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Bluesbreakers: Whiskey Myers

‘MY FIRST RIFLE was a .243 Papa gave Daddy and Daddy gave to me,’ sings Whiskey Myers frontman Cody Cannon on what has become the group’s anthem, Ballad Of A Southern Man. ‘Used to go fishing out Pickle Creek Dam, but I guess that’s something you don’t understand.’

Probably not if you’re reading this in the notably less gun-happy, creek-free UK. But when he admits: “I know all the words to Simple Man,” something might click. Because Lynyrd Skynyrd are regularly referenced by this band from the tiny town of Elkhart, east Texas, who’ve spent a decade and three albums – the fourth is out this summer – blending southern rock with blues and country.

Their taste for harder, bluesier stuff is most evident in the high-octane live shows, which have made them rising stars in the US, and numbers such as Turn It Up, Guitar Picker and 2014’s Early Morning Shakes. Guitar Picker’s title is reflected in guitarist Cody Tate’s gutsy, emotive lead licks, which add an electrifying edge.

When The Blues meets Tate before a recent London show, he’s impeccably dressed in flared butterscotch cords, belt, flowing beard and cowboy hat – all of which means he’s something of a visual focal point for the band. But Tate – who the band call Bob to avoid confusion with the other Cody – is as deadpan as they come, like when he tells us where the band’s name comes from.

“There was a man down by the river where we lived called Ricky Myers, who just sat fishing and drinking whiskey all day…” Turns out, each band member tells a different story as to the name’s origin – from it being an ancient Indian ritual to a Viking fighting craft to the Spanish name for a fighting chicken. Maybe they actually don’t care too much for names. So it would seem when we ask about their country or indeed blues credentials.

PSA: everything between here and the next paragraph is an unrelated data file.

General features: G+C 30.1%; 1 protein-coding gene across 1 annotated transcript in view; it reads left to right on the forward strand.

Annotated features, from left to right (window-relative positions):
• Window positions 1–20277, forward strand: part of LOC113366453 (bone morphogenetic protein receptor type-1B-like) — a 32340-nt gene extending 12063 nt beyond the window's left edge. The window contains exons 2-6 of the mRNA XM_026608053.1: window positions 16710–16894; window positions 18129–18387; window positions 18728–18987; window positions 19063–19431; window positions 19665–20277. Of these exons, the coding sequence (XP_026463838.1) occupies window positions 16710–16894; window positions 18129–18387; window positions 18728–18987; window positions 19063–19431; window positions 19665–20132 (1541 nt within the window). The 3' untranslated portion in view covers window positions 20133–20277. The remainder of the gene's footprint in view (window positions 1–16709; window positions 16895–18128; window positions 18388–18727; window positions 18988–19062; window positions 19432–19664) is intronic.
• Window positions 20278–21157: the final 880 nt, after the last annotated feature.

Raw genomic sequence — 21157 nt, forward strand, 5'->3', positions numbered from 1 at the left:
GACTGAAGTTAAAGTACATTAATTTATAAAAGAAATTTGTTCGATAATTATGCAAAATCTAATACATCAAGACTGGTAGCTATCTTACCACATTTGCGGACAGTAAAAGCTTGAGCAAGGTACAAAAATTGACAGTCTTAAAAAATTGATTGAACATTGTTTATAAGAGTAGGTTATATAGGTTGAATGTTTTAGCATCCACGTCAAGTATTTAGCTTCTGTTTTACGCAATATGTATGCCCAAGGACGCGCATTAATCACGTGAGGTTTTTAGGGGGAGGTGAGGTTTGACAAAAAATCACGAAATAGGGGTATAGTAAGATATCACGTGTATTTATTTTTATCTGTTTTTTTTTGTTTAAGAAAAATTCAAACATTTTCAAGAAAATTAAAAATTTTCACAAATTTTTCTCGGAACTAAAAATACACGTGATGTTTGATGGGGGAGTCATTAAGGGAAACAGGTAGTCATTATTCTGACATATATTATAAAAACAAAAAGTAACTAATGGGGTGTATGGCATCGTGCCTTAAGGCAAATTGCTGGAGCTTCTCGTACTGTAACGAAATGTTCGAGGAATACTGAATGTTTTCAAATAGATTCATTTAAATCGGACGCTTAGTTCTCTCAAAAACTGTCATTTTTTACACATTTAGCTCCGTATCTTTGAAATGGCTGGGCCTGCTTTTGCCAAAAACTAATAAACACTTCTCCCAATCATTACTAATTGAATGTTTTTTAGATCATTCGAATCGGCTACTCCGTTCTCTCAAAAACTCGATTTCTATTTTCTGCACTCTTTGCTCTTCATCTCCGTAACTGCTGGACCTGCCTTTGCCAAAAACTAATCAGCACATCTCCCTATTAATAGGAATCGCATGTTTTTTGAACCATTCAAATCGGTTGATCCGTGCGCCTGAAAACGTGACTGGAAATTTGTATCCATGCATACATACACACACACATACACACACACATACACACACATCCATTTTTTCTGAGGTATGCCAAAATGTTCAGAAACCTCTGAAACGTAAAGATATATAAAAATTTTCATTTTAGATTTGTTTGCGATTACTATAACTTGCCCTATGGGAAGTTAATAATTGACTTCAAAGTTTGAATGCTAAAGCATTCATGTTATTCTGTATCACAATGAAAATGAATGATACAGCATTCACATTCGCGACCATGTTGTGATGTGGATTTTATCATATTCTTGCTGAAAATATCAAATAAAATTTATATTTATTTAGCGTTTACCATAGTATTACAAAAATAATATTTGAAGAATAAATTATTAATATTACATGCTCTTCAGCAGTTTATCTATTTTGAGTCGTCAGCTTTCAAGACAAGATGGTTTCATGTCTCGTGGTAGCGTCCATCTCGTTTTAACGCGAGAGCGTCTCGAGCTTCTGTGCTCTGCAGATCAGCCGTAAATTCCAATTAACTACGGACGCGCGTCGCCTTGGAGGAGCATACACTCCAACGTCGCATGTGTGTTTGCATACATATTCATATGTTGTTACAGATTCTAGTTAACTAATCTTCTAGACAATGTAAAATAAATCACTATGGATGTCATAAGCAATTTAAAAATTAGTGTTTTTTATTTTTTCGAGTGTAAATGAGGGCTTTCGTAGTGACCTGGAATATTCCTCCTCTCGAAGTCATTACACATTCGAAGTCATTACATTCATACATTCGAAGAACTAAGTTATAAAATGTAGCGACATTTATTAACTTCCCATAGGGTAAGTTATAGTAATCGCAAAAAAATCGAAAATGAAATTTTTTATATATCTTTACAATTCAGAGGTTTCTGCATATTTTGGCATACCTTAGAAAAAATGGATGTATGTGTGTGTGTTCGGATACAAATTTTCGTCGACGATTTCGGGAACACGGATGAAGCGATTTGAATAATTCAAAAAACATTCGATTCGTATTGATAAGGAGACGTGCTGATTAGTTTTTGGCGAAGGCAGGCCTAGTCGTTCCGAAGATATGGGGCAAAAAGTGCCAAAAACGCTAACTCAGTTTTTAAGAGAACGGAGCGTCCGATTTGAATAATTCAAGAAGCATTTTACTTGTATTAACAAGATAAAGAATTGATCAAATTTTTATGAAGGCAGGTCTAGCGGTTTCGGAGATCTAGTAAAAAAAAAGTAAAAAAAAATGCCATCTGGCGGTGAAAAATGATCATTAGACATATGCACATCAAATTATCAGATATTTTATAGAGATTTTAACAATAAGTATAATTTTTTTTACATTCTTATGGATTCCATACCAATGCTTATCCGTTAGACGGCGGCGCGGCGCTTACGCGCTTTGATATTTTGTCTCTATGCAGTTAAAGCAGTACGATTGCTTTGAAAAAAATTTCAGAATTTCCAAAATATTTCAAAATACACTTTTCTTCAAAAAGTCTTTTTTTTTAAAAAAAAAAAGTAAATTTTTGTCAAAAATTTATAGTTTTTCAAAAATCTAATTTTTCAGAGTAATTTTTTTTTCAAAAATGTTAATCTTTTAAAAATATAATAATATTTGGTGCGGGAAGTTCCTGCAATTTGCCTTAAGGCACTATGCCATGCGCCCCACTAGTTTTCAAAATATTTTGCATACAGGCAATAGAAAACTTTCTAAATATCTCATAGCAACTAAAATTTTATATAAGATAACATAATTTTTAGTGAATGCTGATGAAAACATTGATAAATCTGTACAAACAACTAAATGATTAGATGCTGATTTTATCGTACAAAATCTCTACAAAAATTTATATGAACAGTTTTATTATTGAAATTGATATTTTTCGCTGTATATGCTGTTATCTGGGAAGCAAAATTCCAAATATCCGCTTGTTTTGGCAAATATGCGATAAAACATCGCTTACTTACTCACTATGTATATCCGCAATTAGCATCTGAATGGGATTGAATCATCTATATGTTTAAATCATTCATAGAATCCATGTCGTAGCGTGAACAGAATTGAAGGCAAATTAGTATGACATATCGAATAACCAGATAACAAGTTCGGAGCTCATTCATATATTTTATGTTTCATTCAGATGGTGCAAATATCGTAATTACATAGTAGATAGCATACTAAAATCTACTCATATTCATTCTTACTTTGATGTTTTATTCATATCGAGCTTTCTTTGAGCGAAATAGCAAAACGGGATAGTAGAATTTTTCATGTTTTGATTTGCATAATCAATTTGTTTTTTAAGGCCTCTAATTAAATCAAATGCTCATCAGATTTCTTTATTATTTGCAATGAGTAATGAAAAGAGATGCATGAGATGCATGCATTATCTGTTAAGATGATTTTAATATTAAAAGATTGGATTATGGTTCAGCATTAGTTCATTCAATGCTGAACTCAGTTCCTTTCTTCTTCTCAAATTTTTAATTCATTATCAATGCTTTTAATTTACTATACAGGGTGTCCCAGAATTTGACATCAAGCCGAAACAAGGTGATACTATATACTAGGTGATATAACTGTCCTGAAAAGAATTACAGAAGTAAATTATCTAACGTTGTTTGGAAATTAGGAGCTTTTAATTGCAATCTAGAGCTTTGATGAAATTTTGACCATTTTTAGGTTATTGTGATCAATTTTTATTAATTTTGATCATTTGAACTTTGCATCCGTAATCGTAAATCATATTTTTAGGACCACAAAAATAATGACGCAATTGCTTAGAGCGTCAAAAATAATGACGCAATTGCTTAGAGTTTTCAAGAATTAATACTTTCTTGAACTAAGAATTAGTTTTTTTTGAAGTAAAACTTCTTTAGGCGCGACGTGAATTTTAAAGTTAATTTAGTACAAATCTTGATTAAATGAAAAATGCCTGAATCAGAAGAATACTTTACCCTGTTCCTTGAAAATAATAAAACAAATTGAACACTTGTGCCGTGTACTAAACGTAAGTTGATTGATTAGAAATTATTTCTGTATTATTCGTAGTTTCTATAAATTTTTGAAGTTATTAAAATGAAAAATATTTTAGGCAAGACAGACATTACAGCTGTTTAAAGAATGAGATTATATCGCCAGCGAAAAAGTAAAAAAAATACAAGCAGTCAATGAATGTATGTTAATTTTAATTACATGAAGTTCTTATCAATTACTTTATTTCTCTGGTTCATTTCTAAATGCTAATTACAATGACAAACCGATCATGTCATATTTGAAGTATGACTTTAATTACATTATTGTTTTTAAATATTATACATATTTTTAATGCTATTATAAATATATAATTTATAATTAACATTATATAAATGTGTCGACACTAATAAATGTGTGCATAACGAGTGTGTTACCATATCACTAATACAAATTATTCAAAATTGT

“We don’t like genres at all,” says Tate. “We can play a country song, we can play a blues song, we can play a rock’n’roll song, a bluegrass song – it don’t matter.”

One thing he does agree with is making music for a certain kind of person. One like he and his bandmates, who still live in the ‘iddy biddy towns’ they grew up in rather than southern music meccas such as Nashville or Austin. A simple man, you might conclude:“I think we represent people that live a folky Americana lifestyle and don’t get music written for them in the mainstream. There’s still a lot of people like that out in the sticks, growing their own food, killing their own meat, and I think it’s cool to be able to do that and be able to relate to that life in the music you like.”

And for The Blues readers, thousands of miles away, there’s a hell of a lot to like too.

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